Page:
15 1 This, then, was the end of the war with the Jews."
Cassius Dio 69.12 ff

BB, this is baloney! You have no evidence for this whatsoever. This all never happened.

Sound familiar? You can talk all you want about higher textual criticism and what you erroneously perceive as inaccuracies and contradictions, but you simply have an inherent bias as to which ancient documents you give credence to.
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04-04-2013, 06:36 AM (This post was last modified: 04-04-2013 06:52 AM by Bucky Ball.)
RE: Water to Wine was a well-known trick jug
(04-04-2013 06:34 AM)PleaseJesus Wrote:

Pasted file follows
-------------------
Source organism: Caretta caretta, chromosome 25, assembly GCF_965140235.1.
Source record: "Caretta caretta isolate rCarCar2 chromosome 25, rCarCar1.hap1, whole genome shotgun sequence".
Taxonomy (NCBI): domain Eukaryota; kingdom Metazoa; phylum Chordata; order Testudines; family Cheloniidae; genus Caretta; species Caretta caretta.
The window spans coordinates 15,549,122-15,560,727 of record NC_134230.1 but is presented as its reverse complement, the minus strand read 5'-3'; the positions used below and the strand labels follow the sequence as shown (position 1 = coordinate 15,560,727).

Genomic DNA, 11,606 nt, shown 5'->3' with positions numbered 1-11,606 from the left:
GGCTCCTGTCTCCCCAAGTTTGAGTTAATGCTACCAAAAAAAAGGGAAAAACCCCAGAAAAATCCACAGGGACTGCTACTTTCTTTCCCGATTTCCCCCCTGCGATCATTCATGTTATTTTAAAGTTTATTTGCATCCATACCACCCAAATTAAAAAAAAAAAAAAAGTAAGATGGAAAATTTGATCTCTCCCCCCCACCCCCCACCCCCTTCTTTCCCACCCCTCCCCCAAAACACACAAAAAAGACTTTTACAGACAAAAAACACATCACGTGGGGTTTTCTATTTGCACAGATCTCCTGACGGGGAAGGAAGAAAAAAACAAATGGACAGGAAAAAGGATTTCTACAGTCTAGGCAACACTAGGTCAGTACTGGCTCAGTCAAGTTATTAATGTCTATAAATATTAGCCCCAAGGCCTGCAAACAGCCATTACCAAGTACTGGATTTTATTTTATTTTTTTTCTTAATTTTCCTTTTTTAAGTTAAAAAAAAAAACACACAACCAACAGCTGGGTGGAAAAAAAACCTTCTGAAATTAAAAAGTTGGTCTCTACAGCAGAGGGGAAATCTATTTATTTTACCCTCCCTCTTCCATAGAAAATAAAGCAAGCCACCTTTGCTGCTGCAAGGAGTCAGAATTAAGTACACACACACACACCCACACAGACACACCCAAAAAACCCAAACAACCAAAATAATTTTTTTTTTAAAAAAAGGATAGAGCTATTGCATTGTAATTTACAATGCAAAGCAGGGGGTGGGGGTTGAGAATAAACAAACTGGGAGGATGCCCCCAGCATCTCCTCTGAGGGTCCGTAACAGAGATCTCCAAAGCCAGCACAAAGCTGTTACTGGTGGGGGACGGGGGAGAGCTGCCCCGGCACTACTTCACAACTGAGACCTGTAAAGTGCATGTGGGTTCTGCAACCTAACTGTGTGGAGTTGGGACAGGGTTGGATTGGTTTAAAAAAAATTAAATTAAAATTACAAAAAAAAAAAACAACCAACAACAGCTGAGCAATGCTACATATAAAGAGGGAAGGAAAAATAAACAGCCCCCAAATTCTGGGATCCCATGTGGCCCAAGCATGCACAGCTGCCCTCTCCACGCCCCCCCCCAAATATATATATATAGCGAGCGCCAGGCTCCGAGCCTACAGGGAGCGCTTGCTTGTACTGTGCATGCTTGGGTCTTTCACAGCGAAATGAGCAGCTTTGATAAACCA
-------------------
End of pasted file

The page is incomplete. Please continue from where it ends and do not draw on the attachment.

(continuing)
(04-04-2013 05:22 AM)Bucky Ball Wrote:  "12 1 At Jerusalem he founded a city in place of the one which had been razed to the ground, naming it Aelia Capitolina, and on the site of the temple of the god he raised a new temple to Jupiter. This brought on a war of no slight importance nor of brief duration, 2 for the Jews deemed it intolerable that foreign races should be settled in their city and foreign religious rites planted there. So long, indeed, as Hadrian was close by in Egypt and again in Syria, they remained quiet, save in so far as they purposely made of poor quality such weapons as they were called upon to furnish, in order that the Romans might reject them and they themselves might thus have the use of them; but when he went farther away, they openly revolted. 3 To be sure, they did not dare try conclusions with the Romans in the open field, but they occupied the advantageous positions in the country and strengthened them with mines and walls, in order that they might have places of refuge whenever they should be hard pressed, and might meet together unobserved under ground; and they pierced these subterranean passages from above at intervals to let in air and light.